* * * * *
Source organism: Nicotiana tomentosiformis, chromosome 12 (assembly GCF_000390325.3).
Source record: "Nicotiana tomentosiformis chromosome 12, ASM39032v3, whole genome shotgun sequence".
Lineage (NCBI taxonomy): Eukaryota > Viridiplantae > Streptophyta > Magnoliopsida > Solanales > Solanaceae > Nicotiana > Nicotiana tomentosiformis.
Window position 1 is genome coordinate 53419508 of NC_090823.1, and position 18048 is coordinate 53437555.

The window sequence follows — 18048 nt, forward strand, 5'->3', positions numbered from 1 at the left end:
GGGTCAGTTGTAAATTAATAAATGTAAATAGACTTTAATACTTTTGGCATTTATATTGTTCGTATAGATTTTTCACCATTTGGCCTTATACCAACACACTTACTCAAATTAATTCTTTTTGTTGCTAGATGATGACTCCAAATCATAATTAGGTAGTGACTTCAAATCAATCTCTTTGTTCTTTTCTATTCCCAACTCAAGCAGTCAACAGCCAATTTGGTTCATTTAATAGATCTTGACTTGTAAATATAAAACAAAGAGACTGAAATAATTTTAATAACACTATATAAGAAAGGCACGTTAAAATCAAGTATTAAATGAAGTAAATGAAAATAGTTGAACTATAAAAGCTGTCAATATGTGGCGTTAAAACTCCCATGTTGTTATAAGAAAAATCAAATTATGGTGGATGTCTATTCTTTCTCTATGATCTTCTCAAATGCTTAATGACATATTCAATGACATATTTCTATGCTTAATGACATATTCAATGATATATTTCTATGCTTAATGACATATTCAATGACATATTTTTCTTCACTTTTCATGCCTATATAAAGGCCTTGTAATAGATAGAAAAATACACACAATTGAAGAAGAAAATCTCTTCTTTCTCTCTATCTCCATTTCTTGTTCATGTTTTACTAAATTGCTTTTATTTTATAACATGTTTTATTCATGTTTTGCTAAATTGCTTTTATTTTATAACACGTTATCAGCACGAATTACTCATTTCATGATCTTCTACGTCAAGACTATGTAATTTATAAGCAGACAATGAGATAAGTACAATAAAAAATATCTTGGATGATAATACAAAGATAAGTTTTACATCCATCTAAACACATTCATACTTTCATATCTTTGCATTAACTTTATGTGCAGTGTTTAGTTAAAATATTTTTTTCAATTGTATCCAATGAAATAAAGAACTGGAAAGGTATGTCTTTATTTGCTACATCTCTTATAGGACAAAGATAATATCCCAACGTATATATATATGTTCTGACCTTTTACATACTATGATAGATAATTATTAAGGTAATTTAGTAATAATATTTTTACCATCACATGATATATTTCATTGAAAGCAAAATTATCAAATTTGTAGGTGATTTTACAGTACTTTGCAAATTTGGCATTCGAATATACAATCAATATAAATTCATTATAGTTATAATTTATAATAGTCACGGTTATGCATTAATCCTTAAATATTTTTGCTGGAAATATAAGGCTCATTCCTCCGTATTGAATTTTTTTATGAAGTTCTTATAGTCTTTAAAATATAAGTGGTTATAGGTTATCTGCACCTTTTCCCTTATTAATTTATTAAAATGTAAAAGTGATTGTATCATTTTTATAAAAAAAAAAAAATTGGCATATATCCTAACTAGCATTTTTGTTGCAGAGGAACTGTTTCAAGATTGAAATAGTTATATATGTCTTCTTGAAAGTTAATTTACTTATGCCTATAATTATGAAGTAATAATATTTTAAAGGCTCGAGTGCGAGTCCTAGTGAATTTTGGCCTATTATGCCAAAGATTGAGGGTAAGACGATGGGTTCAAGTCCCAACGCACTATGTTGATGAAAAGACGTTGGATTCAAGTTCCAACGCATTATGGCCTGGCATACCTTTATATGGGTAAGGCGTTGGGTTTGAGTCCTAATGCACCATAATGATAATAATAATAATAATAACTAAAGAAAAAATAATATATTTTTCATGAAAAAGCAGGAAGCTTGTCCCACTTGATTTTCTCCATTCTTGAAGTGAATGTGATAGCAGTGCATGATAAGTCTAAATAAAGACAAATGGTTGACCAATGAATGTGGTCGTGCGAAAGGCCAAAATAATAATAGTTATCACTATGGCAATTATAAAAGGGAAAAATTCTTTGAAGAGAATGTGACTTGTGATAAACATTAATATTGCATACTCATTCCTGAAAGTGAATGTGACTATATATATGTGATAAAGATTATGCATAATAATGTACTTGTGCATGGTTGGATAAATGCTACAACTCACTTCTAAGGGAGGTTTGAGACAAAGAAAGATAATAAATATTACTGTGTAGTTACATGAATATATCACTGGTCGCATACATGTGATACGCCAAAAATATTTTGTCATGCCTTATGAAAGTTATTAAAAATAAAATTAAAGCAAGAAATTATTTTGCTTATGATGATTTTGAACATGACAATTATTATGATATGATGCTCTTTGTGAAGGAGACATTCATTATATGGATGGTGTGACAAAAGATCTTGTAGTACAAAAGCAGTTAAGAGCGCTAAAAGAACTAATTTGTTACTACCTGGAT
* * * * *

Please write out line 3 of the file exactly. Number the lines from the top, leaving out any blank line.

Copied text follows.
Lineage (NCBI taxonomy): Eukaryota > Viridiplantae > Streptophyta > Magnoliopsida > Solanales > Solanaceae > Nicotiana > Nicotiana tomentosiformis.